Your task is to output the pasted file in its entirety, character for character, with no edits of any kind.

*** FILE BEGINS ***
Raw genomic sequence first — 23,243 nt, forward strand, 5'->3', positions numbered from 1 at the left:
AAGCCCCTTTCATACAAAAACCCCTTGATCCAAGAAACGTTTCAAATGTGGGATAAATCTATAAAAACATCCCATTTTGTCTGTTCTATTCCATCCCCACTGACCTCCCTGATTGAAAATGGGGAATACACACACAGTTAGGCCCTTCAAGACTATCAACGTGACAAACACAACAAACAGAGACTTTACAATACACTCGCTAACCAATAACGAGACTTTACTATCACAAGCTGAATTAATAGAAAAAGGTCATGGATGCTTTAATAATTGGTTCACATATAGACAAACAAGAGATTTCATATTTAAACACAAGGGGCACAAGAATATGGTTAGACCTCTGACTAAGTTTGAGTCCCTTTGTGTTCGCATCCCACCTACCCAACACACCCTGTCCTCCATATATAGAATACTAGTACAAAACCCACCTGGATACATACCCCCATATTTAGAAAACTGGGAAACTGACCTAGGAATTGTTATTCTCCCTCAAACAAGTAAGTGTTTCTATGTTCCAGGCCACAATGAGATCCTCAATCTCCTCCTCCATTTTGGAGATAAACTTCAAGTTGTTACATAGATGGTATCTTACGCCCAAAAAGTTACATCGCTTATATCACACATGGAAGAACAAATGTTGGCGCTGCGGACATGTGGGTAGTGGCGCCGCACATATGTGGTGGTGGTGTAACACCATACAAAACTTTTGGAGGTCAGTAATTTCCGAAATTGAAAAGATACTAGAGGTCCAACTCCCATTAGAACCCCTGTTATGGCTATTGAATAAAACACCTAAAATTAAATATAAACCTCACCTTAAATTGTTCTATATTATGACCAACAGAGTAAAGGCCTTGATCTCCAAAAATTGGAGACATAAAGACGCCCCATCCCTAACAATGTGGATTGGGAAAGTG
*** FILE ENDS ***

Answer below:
Raw genomic sequence first — 23,243 nt, forward strand, 5'->3', positions numbered from 1 at the left:
AAGCCCCTTTCATACAAAAACCCCTTGATCCAAGAAACGTTTCAAATGTGGGATAAATCTATAAAAACATCCCATTTTGTCTGTTCTATTCCATCCCCACTGACCTCCCTGATTGAAAATGGGGAATACACACACAGTTAGGCCCTTCAAGACTATCAACGTGACAAACACAACAAACAGAGACTTTACAATACACTCGCTAACCAATAACGAGACTTTACTATCACAAGCTGAATTAATAGAAAAAGGTCATGGATGCTTTAATAATTGGTTCACATATAGACAAACAAGAGATTTCATATTTAAACACAAGGGGCACAAGAATATGGTTAGACCTCTGACTAAGTTTGAGTCCCTTTGTGTTCGCATCCCACCTACCCAACACACCCTGTCCTCCATATATAGAATACTAGTACAAAACCCACCTGGATACATACCCCCATATTTAGAAAACTGGGAAACTGACCTAGGAATTGTTATTCTCCCTCAAACAAGTAAGTGTTTCTATGTTCCAGGCCACAATGAGATCCTCAATCTCCTCCTCCATTTTGGAGATAAACTTCAAGTTGTTACATAGATGGTATCTTACGCCCAAAAAGTTACATCGCTTATATCACACATGGAAGAACAAATGTTGGCGCTGCGGACATGTGGGTAGTGGCGCCGCACATATGTGGTGGTGGTGTAACACCATACAAAACTTTTGGAGGTCAGTAATTTCCGAAATTGAAAAGATACTAGAGGTCCAACTCCCATTAGAACCCCTGTTATGGCTATTGAATAAAACACCTAAAATTAAATATAAACCTCACCTTAAATTGTTCTATATTATGACCAACAGAGTAAAGGCCTTGATCTCCAAAAATTGGAGACATAAAGACGCCCCATCCCTAACAATGTGGATTGGGAAAGTG